Thread galling mainly occurs with fasteners made of aluminium, titanium, stainless steel, and other alloys which self-generate an oxide surface film for corrosion protection.
Galling can occur when excessive pressure is used to tighten a nut onto a thread. In our experience this is observed most on assemblies utilising Nyloc nuts.
The application of excessive pressure increases the friction between the mating threads and during fastener tightening the pressure builds between the contacting and sliding thread surfaces. This causes the surface protective oxides to temporarily break down and the interfaced metal high points are removed, the tiny particles of metal jam the thread.
This cumulative clogging-shearing-locking action causes increasing adhesion. In the extreme, galling leads to seizing of the threads, if tightening is continued, the fastener can be twisted off and sheared.
In our experience the use of nyloc nuts exacerbates the problem; the integral nylon insert on the nut effectively sweeps up the broken metal particles into the nut as it is tightened, not allowing the nut to simply pass over them. This action adds to the overall clogging effect.
Tightening the nut more slowly without excessive pressure, will frequently reduce or sometimes solve completely, the problem. As the installation RPM speed increases, the heat generated with friction during tightening escalates the chances of thread galling.
Reduce the friction by applying a suitable lubricant to the thread frequently eliminates thread galling. Typical lubricants are chloride-paraffine, molykoat lacquer, molybdenum disulphide, high pressure oil, graphite, mica, or talc, some assemblies where there is extreme pressure, corrosion resistant grease or waxes may also be effective.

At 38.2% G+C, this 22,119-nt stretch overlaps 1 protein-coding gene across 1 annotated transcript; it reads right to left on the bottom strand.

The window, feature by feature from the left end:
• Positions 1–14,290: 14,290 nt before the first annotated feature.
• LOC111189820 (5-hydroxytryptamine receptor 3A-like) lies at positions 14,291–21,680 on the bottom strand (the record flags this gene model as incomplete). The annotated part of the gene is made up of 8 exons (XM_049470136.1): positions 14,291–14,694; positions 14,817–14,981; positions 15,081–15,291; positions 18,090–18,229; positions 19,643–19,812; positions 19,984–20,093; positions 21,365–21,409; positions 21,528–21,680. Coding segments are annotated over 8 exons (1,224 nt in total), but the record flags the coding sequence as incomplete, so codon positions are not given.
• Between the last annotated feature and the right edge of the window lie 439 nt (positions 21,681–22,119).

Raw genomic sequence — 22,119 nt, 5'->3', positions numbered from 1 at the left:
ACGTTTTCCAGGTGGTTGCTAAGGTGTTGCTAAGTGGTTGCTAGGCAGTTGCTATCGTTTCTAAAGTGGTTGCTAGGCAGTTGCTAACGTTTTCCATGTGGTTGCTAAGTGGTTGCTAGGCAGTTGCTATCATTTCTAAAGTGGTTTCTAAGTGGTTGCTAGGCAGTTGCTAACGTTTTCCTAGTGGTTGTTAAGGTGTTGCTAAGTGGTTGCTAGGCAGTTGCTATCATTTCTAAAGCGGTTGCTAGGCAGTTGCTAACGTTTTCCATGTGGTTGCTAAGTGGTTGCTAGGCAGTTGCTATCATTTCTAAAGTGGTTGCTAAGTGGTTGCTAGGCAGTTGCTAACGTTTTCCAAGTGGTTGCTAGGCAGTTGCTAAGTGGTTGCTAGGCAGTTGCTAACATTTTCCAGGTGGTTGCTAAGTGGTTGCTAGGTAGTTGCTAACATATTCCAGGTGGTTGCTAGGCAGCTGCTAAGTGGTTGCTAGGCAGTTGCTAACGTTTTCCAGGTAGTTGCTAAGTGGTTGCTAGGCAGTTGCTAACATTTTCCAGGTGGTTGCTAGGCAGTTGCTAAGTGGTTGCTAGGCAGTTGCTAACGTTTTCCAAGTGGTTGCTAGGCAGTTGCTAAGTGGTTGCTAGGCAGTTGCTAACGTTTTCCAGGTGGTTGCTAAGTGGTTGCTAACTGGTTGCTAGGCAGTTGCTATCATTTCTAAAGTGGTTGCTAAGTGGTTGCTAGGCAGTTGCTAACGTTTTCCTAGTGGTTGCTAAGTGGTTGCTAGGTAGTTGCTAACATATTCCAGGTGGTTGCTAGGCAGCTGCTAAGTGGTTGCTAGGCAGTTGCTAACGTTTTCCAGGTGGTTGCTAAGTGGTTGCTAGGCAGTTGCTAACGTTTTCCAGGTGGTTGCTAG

Care must be taken, firstly:- applying a lubricant will reduce friction on the mating threads which will have an effect on the tightening torque of the fastener, and experiments to check that the joint will perform as it should may need to be conducted.
Secondly:- awareness of the end use of the fasteners before settling on a lubricant. Stainless steel is frequently used in food related applications which may make some lubricants unacceptable. Lubricants can be applied at the point of assembly or pre-applied as a batch process similar to plating. Several chemical companies offer anti-galling lubricants.
Using different stainless alloy grades for the bolt and the nut reduces galling. The key here is the mating of materials having different hardnesses if one of the components is A4 (316) and the other is A2 (304) they are less likely to gall than if they are both the same alloy grade. This is because the different alloys work harden at different rates.